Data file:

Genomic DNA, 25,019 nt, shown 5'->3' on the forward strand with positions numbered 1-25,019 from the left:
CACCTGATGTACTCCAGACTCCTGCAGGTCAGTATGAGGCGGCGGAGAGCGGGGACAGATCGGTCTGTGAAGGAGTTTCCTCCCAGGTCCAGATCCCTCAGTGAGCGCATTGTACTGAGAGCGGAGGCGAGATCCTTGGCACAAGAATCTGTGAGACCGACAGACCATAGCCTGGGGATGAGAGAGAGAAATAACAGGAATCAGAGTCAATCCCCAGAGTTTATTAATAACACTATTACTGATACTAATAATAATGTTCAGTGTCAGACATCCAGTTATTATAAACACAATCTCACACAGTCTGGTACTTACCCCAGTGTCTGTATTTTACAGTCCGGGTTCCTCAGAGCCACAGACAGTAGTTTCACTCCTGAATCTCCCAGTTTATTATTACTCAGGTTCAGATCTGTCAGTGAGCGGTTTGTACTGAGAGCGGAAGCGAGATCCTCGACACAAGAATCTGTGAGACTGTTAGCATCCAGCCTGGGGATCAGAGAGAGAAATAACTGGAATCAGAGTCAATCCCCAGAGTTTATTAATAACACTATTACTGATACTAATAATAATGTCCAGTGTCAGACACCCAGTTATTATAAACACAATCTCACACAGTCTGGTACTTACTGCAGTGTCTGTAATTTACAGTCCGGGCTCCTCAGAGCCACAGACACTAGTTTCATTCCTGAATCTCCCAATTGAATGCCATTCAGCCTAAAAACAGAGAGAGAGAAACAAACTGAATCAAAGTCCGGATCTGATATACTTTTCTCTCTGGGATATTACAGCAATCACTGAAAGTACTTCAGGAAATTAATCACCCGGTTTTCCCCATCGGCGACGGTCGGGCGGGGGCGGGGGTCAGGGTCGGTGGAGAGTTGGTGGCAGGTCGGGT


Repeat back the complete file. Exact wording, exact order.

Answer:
Genomic DNA, 25,019 nt, shown 5'->3' on the forward strand with positions numbered 1-25,019 from the left:
CACCTGATGTACTCCAGACTCCTGCAGGTCAGTATGAGGCGGCGGAGAGCGGGGACAGATCGGTCTGTGAAGGAGTTTCCTCCCAGGTCCAGATCCCTCAGTGAGCGCATTGTACTGAGAGCGGAGGCGAGATCCTTGGCACAAGAATCTGTGAGACCGACAGACCATAGCCTGGGGATGAGAGAGAGAAATAACAGGAATCAGAGTCAATCCCCAGAGTTTATTAATAACACTATTACTGATACTAATAATAATGTTCAGTGTCAGACATCCAGTTATTATAAACACAATCTCACACAGTCTGGTACTTACCCCAGTGTCTGTATTTTACAGTCCGGGTTCCTCAGAGCCACAGACAGTAGTTTCACTCCTGAATCTCCCAGTTTATTATTACTCAGGTTCAGATCTGTCAGTGAGCGGTTTGTACTGAGAGCGGAAGCGAGATCCTCGACACAAGAATCTGTGAGACTGTTAGCATCCAGCCTGGGGATCAGAGAGAGAAATAACTGGAATCAGAGTCAATCCCCAGAGTTTATTAATAACACTATTACTGATACTAATAATAATGTCCAGTGTCAGACACCCAGTTATTATAAACACAATCTCACACAGTCTGGTACTTACTGCAGTGTCTGTAATTTACAGTCCGGGCTCCTCAGAGCCACAGACACTAGTTTCATTCCTGAATCTCCCAATTGAATGCCATTCAGCCTAAAAACAGAGAGAGAGAAACAAACTGAATCAAAGTCCGGATCTGATATACTTTTCTCTCTGGGATATTACAGCAATCACTGAAAGTACTTCAGGAAATTAATCACCCGGTTTTCCCCATCGGCGACGGTCGGGCGGGGGCGGGGGTCAGGGTCGGTGGAGAGTTGGTGGCAGGTCGGGT